Kit Tatad is a superb writer and an enterprising journalist. I first met him in the 1960s when he was covering the Department of Foreign Affairs on Padre Faura, which was close to my bookshop. He was an avid reader and often dropped-by.
He became Marcos’s Minister of Public Information in 1969, yet on the morning of the first day of martial law, I was still surprised to see him on TV, reading Marcos's martial law decree.
During the martial law years, Kit kept his office open to journalists. At a recent Philippine PEN conference which he attended as a speaker, some of the writers were angry that he was there. I said Kit was one of PEN's earliest members, and during the martial law years it was he who brought PEN officials and foreign writers to Malacañang so Marcos could hear their plea to release the writers in jail.
A writer, someone I counted as a close friend, had placed me on the blacklist, and for four years I was not allowed to travel out of the country. It was Kit who helped remove me from that blacklist so I could attend a couple of conferences in Dublin and Paris.
AFTER THE LIFTING OF MARTIAL LAW, Kit ran for the Senate and was elected. As a politician, he had the best tutor on opportunism in the country – Marcos. President Duterte admires Marcos, and it would have been logical for Kit to become the President’s comfortable ally. That Kit chose not to be speaks volumes for the man.
I know he has already written a novel and I hope he will release it soon. In the meantime, although he is no longer a Manila Times columnist, I hope he will continue writing even if he is the last writer to rail against this erratic presidency.
All these brought to mind those ten years, 1949-1960, that I worked at the old Manila Times, first as associate editor of the Sunday Times Magazine which was then the most widely circulated magazine in the country. I also edited Progress, the Manila Times’ annual publication. I never took a vacation. Instead, I travelled all over the country, from Sabtang in the Batanes in the north, to Sitankai in Tawi-Tawi in the south. I remember the first advice given to me by Primitivo C. Mauricio, the editor of the magazine. He said: “We don’t own the magazine. It belongs to the people who buy it.”
Joaquin P. Roces, the Manila Times publisher, was a hands-on executive. Every day he was in the newspaper and there were occasions he went to the upper floor where the magazine offices were to talk with me. I was usually there after office hours, working on my novels and short stories. We had protracted conversations about current events, national personalities, and the books I had read. He wasn’t a reader but he kept himself informed by being a good listener.
All of us in the editorial department called him Chino, his nickname because he looked Chinese. But I always addressed him as Sir when he was talking with me as publisher. Chino was warm-hearted and so was his older sister, Isabel, who was the company treasurer. We called her Bebing. I felt she was the paper’s real boss. Both of them never interfered with the work of the editorial department.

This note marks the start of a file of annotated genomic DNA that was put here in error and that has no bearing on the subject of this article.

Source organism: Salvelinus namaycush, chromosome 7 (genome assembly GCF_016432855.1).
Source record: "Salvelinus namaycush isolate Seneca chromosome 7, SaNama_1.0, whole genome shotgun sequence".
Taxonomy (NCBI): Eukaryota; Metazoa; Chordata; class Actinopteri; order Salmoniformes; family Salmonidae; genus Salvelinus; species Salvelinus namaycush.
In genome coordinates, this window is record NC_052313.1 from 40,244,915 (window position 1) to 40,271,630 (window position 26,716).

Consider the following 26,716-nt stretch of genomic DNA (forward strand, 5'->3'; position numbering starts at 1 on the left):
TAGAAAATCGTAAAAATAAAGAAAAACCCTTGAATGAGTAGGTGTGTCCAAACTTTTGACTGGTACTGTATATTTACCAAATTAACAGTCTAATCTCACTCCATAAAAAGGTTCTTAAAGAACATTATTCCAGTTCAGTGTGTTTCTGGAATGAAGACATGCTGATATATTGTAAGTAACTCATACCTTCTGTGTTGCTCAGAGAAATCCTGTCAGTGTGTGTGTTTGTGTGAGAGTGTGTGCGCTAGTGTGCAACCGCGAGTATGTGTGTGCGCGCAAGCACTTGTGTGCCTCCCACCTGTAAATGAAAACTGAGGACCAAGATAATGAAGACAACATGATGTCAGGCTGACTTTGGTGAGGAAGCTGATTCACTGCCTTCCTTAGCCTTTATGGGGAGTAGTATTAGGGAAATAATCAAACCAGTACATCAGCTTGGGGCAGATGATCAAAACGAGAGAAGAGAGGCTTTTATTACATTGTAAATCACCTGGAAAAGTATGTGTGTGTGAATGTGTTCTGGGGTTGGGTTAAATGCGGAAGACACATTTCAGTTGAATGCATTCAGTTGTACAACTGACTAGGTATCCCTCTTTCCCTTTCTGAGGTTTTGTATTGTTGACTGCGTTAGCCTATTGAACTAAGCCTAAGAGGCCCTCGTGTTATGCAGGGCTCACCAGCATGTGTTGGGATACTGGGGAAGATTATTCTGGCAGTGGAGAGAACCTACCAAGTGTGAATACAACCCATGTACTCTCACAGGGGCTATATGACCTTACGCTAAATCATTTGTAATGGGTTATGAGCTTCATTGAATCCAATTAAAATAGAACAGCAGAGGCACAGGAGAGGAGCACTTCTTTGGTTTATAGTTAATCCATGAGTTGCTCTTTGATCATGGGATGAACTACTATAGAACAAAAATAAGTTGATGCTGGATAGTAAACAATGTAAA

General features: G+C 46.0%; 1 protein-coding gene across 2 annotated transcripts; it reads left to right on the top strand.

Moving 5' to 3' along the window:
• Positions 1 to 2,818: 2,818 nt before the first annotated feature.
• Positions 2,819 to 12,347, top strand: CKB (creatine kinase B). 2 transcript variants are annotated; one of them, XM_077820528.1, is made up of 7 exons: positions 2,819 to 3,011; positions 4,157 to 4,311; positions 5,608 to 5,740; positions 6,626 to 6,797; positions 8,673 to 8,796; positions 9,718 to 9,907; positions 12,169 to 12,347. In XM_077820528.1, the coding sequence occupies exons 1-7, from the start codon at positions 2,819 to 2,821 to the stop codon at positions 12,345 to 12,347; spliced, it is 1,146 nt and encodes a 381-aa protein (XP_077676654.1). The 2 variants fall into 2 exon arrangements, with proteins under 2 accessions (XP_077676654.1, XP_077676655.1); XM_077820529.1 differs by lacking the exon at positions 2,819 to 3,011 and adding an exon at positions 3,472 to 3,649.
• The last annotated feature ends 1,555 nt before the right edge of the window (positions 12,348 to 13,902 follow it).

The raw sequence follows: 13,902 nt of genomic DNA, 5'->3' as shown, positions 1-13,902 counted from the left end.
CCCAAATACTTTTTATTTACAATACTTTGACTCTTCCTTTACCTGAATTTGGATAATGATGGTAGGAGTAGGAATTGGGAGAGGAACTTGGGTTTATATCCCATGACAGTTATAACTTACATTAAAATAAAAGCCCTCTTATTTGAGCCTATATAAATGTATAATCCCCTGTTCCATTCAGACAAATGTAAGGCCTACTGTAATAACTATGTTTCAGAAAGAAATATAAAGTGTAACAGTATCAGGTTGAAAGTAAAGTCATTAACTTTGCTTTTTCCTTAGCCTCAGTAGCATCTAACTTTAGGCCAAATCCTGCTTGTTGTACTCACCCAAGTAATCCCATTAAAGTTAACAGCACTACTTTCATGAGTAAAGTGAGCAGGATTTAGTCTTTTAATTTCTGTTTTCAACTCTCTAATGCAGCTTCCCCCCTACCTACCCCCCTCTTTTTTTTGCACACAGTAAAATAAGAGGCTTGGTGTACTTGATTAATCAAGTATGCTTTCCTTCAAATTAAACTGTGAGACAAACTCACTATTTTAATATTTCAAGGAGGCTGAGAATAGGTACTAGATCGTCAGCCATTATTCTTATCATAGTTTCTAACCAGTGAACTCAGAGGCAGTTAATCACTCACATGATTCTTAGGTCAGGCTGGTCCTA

NOT ONCE IN MY TEN YEARS at the Manila Times did Chino tell me what to write or criticize what I wrote. I had absolute freedom even when I got to be the editor of the magazine itself. He also gave me the most expensive cameras at the time. He never examined the figures in my travel and expense vouchers. He signed them immediately.
When I left the Manila Times in 1960 to go to Hong Kong to work for the Asia Magazine, I was one of the Times’ ten highest-paid employees, but still I did not have a car. Chino gifted me with a Volkswagen.
His sister called me to her office twice. The first time to tell me she had accepted an award at the National Press Club on my behalf and to ask why I had not been there. I told her outright -- I did not have a barong tagalog. Within the hour I received one.
On another instance, she sounded very anxious and worried because some of her landlord friends had questioned her about my articles on agrarian reform. I told her that if I were to be sued for libel, I would stand by everything I wrote. Not only did I know the libel laws, but my articles were filled with facts. Immediately, she smiled. She then asked me if I had problems writing those articles. They were to win several awards later. I told her I had difficulty because they involved a lot of research. She told me to hire a researcher immediately.
Journalism 1950s was already tainted with some corruption. It was obvious in the lifestyle of some journalists. The Manila Times was the most profitable paper at the time, primarily I think because of the great freedom that its writers enjoyed. The paper had credibility. In remembering those days, I understand why Marcos closed the Manila Times and the other newspapers. It was not so much because media were critical of him but because he wanted the profitable papers, and the radio and TV stations to be in the hands of his cronies.
There is apprehension in the country today that we are on the verge of a dictatorship. I don’t think so but just the same, I hope that the cry, Never Again, is being heard by all those who hold enormous power today.
First published in The Philippine Star, March 16, 2019 https://www.philstar.com/opinion/2019/03/16/1901844/kit-tatad-and-old-manila-times